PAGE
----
This next piece was inspired by Dunscaith Castle, a ruined castle on the coast of the Isle of Skye in northwest Scotland. Also called “The Fortress of Shadows,” it is named after and was the home of the warrior maiden Scáthach the Shadow, a legendary Scottish warrior woman and martial arts teacher who trained the hero Cú Chulainn in the arts of combat. The Irish name for the fort, Dun Scathiag, was named after her. The Fortress of Shadows (grade 2) by Mark Barnard provides an opportunity for middle school or early high school ensembles to perform an epic-sounding work that is technically and musically accessible. With both lyrically majestic and driving musical sections, students encounter many opportunities to advance their technical, musical, and ensemble skills. The duration of this piece is approximately 4.5 minutes.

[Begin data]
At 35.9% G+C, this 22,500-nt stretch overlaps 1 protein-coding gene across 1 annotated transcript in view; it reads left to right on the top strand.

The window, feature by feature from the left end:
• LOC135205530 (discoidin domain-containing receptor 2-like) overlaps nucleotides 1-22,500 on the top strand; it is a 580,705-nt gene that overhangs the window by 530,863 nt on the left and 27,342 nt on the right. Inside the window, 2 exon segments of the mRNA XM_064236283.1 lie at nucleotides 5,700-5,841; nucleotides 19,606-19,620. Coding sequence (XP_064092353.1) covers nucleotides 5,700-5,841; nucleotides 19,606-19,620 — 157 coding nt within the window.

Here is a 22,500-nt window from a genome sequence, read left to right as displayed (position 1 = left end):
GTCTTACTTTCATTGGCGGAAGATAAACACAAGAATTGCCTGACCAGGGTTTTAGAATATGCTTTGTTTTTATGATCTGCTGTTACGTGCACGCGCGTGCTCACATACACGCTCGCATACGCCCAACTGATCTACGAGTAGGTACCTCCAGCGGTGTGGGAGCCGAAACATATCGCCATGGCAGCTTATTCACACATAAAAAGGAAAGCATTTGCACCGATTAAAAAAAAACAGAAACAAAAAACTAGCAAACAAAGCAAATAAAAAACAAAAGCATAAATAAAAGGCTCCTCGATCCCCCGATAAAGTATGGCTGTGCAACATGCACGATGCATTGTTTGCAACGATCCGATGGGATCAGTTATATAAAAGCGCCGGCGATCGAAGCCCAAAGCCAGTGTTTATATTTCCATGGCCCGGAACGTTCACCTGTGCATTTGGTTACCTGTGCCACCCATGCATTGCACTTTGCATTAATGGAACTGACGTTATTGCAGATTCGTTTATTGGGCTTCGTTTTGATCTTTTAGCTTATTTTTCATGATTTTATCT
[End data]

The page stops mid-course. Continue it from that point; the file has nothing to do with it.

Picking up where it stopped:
Mark Barnard’s The Ring of Brodgar (grade 3) is also about a location in Scotland. The Ring of Brodgar, located in the Orkney Islands of Scotland, is an enormous stone circle dating back to the 3rd millennium BC, making it older than Stonehenge and the great pyramids of Egypt. In addition to being an astronomical observatory, the Ring’s 60 stones served as a sacred, magical and mysterious ceremonial site. The majesty of The Ring of Brodgar is heard in the main theme’s opening statements and its musical evolution from a moderate 4/4 to a moving 6/8. A short reverent choral signifies the wonderment and power standing in and among the stones, which moves to an ominous development, building in harmonic and rhythmic intensity until the music returns to the main theme and a dramatic conclusion. The string orchestra encounters varied meters and many orchestral bowings, dynamics, and performance techniques which are all very accessible in this epic, cinematic-style orchestration. The optional percussion part is performed by one percussionist alternating on wind chime, snare drum, bass drum, triangle, and suspended cymbal, adding color and rhythmic drive to the ensemble.